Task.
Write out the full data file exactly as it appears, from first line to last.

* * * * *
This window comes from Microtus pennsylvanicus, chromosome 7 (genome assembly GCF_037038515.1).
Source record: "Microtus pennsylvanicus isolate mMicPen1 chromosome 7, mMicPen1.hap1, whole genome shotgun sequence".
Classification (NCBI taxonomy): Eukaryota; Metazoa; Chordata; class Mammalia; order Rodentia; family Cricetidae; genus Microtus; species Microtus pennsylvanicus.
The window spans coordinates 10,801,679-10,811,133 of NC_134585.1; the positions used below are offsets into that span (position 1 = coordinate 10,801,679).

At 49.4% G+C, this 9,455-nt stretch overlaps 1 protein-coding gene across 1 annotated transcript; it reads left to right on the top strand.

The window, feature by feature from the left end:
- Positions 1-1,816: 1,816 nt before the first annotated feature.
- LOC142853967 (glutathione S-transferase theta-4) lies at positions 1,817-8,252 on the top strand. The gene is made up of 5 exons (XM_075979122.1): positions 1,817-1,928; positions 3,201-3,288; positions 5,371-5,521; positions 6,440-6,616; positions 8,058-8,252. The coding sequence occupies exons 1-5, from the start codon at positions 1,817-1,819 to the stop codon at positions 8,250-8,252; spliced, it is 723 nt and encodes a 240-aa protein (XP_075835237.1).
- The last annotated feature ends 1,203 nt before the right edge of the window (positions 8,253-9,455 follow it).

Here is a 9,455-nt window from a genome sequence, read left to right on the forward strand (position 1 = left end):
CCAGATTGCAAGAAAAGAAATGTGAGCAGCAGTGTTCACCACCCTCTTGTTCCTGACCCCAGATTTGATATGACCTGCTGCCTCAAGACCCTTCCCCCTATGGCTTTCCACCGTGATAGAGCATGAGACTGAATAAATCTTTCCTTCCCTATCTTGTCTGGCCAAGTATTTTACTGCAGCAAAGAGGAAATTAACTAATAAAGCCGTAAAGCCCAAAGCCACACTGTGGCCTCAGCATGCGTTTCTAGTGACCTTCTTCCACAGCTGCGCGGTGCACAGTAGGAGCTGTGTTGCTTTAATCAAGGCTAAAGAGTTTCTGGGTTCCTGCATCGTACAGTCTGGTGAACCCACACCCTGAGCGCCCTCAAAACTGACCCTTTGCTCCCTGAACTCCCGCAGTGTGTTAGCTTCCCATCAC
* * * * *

This window comes from Microtus pennsylvanicus, chromosome 7 (genome assembly GCF_037038515.1).
Source record: "Microtus pennsylvanicus isolate mMicPen1 chromosome 7, mMicPen1.hap1, whole genome shotgun sequence".
Classification (NCBI taxonomy): Eukaryota; Metazoa; Chordata; class Mammalia; order Rodentia; family Cricetidae; genus Microtus; species Microtus pennsylvanicus.
The window spans coordinates 10,801,679-10,811,133 of NC_134585.1; the positions used below are offsets into that span (position 1 = coordinate 10,801,679).

At 49.4% G+C, this 9,455-nt stretch overlaps 1 protein-coding gene across 1 annotated transcript; it reads left to right on the top strand.

The window, feature by feature from the left end:
- Positions 1-1,816: 1,816 nt before the first annotated feature.
- LOC142853967 (glutathione S-transferase theta-4) lies at positions 1,817-8,252 on the top strand. The gene is made up of 5 exons (XM_075979122.1): positions 1,817-1,928; positions 3,201-3,288; positions 5,371-5,521; positions 6,440-6,616; positions 8,058-8,252. The coding sequence occupies exons 1-5, from the start codon at positions 1,817-1,819 to the stop codon at positions 8,250-8,252; spliced, it is 723 nt and encodes a 240-aa protein (XP_075835237.1).
- The last annotated feature ends 1,203 nt before the right edge of the window (positions 8,253-9,455 follow it).

Here is a 9,455-nt window from a genome sequence, read left to right on the forward strand (position 1 = left end):
CCAGATTGCAAGAAAAGAAATGTGAGCAGCAGTGTTCACCACCCTCTTGTTCCTGACCCCAGATTTGATATGACCTGCTGCCTCAAGACCCTTCCCCCTATGGCTTTCCACCGTGATAGAGCATGAGACTGAATAAATCTTTCCTTCCCTATCTTGTCTGGCCAAGTATTTTACTGCAGCAAAGAGGAAATTAACTAATAAAGCCGTAAAGCCCAAAGCCACACTGTGGCCTCAGCATGCGTTTCTAGTGACCTTCTTCCACAGCTGCGCGGTGCACAGTAGGAGCTGTGTTGCTTTAATCAAGGCTAAAGAGTTTCTGGGTTCCTGCATCGTACAGTCTGGTGAACCCACACCCTGAGCGCCCTCAAAACTGACCCTTTGCTCCCTGAACTCCCGCAGTGTGTTAGCTTCCCATCAC